In mid-August, the Chicago Tribune published a poll showing that Karen Lewis, the outspoken president of the Chicago Teachers Union, was leading Rahm Emanuel, 43 percent to 39 percent, in a hypothetical 2015 mayoral race.
Lewis led a 2012 strike after Emanuel tried to impose longer school days with no pay increases (she got her teachers a raise), and vociferously opposed the closing of 50 schools, which were mostly in black neighborhoods. During a pre-strike rally, she called the mayor “a liar and a bully.” Emanuel returned her contempt, shouting “Fuck you, Lewis!” during a tense private meeting. Lewis recently filed papers to raise money for a possible run against the man she labeled “the murder mayor,” because of Chicago’s high crime rate, and she has a pledge of $1 million from the American Federation of Teachers.
If Lewis wins, or even mounts a credible campaign, she will become the most prominent labor leader in America. In that role, she’ll be an appropriate successor to John L. Lewis, Jimmy Hoffa and Walter Reuther, those crusty avatars of mining, trucking and manufacturing. As an African-American, a woman and a professional (she has a sociology degree from Dartmouth), Lewis is the face of the 21st century unionism, which has been transformed from a movement devoted to protecting the safety and livelihoods of blue-collar workers to a stronghold of white-collar liberalism.
Over the past 30 years, labor has been feminized, professionalized, politicized and regionalized. In the 1970s, Archie Bunker, a loading dock foreman, was a staunch unionist. Today, his son-in-law, grad student Mike Stivic, would be the union member.
According to the Bureau of Labor Statistics, the most unionized job category is “education, training and library occupations” at 35.4 percent. That’s a field dominated by women, many with master’s degrees. (In fact, the Center for Economic and Policy Research predicts that by 2020, a majority of union members will be women.) Meanwhile, in manufacturing, the macho vocation that gave birth to the modern labor movement, the unionization rate has plummeted from 30 percent in 1983, around the time the term “Rust Belt” entered the popular consciousness, to 9.4 percent today. Workers in manufacturing are now less likely to be unionized than the workforce as a whole. During those three decades of deindustrialization, the United Auto Workers’ membership dropped from 1.2 million to 390,000. That’s mainly due to robots replacing line workers, and the loss of market share to foreign manufacturers. Because when those foreign manufacturers build plants in the United States, they build in the South, a region hostile to unionism.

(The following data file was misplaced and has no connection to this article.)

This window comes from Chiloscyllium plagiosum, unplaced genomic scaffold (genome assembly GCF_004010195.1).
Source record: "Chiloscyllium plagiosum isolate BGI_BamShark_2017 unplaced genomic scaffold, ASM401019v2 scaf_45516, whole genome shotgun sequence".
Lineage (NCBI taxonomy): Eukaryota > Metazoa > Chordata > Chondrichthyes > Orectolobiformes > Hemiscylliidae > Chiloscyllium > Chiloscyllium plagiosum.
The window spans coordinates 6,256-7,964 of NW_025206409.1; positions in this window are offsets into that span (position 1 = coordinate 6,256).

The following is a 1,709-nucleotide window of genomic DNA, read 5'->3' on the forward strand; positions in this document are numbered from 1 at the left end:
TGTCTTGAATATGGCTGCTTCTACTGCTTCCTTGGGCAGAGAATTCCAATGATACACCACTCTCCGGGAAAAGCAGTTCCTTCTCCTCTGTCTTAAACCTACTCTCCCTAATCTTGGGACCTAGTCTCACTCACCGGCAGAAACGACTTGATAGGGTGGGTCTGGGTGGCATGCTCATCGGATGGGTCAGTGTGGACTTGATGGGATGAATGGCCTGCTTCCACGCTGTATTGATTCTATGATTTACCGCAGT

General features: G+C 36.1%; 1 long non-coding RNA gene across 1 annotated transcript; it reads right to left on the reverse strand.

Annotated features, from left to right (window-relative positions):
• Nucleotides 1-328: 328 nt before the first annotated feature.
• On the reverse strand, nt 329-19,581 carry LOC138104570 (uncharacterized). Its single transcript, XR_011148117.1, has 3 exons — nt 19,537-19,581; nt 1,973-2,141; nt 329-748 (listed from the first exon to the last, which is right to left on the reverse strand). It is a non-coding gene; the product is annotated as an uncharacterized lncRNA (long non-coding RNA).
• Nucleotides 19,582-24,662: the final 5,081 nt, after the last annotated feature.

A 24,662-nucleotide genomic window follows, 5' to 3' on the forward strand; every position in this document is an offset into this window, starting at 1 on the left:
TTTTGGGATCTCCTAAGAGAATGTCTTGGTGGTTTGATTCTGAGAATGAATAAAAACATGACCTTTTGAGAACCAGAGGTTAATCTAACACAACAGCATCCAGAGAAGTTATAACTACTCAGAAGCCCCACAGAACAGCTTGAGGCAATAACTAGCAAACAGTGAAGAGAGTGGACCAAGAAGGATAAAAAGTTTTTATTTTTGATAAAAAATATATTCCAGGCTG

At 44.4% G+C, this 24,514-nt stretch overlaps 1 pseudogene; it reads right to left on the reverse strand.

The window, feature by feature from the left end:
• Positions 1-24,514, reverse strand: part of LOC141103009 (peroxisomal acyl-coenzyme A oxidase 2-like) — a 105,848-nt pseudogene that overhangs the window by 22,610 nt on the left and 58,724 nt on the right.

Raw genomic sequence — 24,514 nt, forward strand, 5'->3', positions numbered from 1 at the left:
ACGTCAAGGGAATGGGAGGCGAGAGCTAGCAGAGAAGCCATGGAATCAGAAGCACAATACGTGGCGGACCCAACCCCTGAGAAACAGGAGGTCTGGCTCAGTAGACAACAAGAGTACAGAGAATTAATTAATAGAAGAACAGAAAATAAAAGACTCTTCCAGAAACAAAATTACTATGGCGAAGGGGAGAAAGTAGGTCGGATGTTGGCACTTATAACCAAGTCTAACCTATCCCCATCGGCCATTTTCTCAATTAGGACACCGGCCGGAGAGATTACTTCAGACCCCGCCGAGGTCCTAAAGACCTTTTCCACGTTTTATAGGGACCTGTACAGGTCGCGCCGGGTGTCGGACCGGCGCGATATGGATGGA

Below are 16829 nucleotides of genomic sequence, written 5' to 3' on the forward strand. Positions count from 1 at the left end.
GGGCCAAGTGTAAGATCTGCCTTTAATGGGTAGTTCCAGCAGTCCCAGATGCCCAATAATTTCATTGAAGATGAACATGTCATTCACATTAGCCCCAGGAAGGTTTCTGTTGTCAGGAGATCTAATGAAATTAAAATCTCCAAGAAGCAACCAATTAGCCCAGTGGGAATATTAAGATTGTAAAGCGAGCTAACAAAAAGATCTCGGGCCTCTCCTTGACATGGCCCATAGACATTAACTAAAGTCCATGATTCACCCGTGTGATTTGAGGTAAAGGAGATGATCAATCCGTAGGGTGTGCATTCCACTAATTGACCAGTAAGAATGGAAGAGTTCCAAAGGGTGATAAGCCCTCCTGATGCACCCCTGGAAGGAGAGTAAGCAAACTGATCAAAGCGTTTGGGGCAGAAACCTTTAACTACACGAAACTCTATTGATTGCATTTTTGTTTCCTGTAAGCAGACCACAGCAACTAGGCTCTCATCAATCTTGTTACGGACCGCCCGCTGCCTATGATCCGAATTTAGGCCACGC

Earlier this year, the UAW tried to organize a Volkswagen plant in Chattanooga, Tennessee. Despite the tacit support of the company, which needed an independent union to form a European-style works council, the UAW lost the election, 712-626. Before the vote, the anti-union faction, which called itself Southern Momentum, invoked cultural, regional, racial and political resentments to persuade the conservative white men working in the plant that a union was a threat not only to their livelihoods, but to their way of life. Billboards labeled the Democratic-leaning union the United Obama Workers and presented ruin porn images of the derelict Packard Motors plant alongside the slogan, “Detroit: Brought to you by the UAW.” A pamphlet distributed to workers compared the Northern union’s campaign to a campaign by the Union Army in the Civil War: “One hundred and fifty years ago … the people of Tennessee routed such a force in the Battle of Chickamauga.”
(When I heard a Sheet Metal Workers business agent from Syracuse theorize that Southerners dislike unions because “the name reminds them of the Union Army,” I thought he was nuts. Since Chattanooga, I think he may have been on to something. The man’s own local lost most of its members when the Carrier Corp. moved its air-conditioner manufacturing plants to Georgia and Tennessee — and told union employees they weren’t welcome to follow their jobs. Bottom line: If you buy a BMW built in Alabama, or a Toyota built in Mississippi, you’re not helping the American labor movement.)